US judge rejects Huawei challenge to federal law restricting its business


A federal judge in Texas on Tuesday rejected Chinese telecommunications equipment maker ’s constitutional challenge to a law that restricted its ability to do with federal agencies and their contractors.

In a 57-page decision, US District Judge Amos Mazzant ruled in favor of the United States, concluding that Congress acted within its powers by including the restriction in the National Defense Authorization Act, which also targeted Chinese company ZTE Corp.

A spokesman said the company was disappointed in the loss.

“While we understand the paramount significance of national security, the approach taken by the US Government in the 2019 NDAA provides a false sense of protection while undermining Huawei’s constitutional rights. We will continue to consider further legal options,” the spokesman said.

The government was pleased with the ruling, a Justice Department spokesman said.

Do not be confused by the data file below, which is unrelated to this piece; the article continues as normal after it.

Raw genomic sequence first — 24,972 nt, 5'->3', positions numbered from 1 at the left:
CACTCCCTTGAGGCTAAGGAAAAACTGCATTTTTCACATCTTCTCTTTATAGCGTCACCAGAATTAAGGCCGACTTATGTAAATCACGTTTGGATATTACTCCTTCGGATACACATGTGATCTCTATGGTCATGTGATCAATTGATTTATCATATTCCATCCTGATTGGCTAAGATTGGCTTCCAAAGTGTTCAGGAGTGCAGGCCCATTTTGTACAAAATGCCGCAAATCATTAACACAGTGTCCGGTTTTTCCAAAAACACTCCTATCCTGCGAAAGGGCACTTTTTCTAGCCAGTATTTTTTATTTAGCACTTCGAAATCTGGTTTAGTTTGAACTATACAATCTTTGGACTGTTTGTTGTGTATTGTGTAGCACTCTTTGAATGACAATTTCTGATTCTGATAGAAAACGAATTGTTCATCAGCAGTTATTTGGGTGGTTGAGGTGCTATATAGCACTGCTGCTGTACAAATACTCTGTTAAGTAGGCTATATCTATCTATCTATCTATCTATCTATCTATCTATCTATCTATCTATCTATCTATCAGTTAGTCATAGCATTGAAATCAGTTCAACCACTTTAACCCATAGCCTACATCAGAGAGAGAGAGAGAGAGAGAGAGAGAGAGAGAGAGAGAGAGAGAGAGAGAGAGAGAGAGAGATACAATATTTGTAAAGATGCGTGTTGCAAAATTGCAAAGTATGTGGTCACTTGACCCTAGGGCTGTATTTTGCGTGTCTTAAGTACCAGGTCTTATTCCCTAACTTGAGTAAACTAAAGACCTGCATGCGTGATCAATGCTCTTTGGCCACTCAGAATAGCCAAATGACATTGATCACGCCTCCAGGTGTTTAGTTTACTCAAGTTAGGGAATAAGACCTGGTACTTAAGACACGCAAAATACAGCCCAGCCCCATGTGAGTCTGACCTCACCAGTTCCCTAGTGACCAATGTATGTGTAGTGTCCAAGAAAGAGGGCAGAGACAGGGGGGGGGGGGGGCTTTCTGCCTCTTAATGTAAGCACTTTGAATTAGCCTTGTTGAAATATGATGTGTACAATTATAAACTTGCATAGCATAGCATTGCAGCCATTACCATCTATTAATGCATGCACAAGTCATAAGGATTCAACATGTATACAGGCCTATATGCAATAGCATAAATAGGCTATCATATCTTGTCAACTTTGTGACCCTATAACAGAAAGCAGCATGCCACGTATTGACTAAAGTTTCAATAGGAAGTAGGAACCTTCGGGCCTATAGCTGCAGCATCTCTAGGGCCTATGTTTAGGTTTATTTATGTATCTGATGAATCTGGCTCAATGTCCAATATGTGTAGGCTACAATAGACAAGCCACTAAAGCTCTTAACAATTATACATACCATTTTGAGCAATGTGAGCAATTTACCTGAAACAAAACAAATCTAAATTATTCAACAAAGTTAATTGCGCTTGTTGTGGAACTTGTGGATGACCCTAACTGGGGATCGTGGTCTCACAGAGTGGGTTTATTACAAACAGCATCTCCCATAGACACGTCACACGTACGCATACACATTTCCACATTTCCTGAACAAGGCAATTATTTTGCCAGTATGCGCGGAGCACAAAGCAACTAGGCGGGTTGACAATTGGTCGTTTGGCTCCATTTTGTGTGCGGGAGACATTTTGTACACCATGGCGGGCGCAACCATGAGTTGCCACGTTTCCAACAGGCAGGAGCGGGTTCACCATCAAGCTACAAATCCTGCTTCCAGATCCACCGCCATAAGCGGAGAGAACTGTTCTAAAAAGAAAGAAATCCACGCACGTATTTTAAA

The decision comes as the United States has a wide-ranging effort underway to prevent Huawei technology from being used in sensitive telecommunications equipment in the United States or elsewhere.

Huawei filed the lawsuit in March 2019, saying a law limiting its US business was unconstitutional.

Huawei had challenged Section 889 of the National Defense Authorization Act, signed into law by U.S. President Donald Trump, which bars federal agencies and their contractors from procuring its equipment and services. Huawei lost on a summary judgment decision.

Among its many arguments, Huawei argued that the NDAA was overbroad in restricting its sales and violated due process.

Judge Mazzant of the

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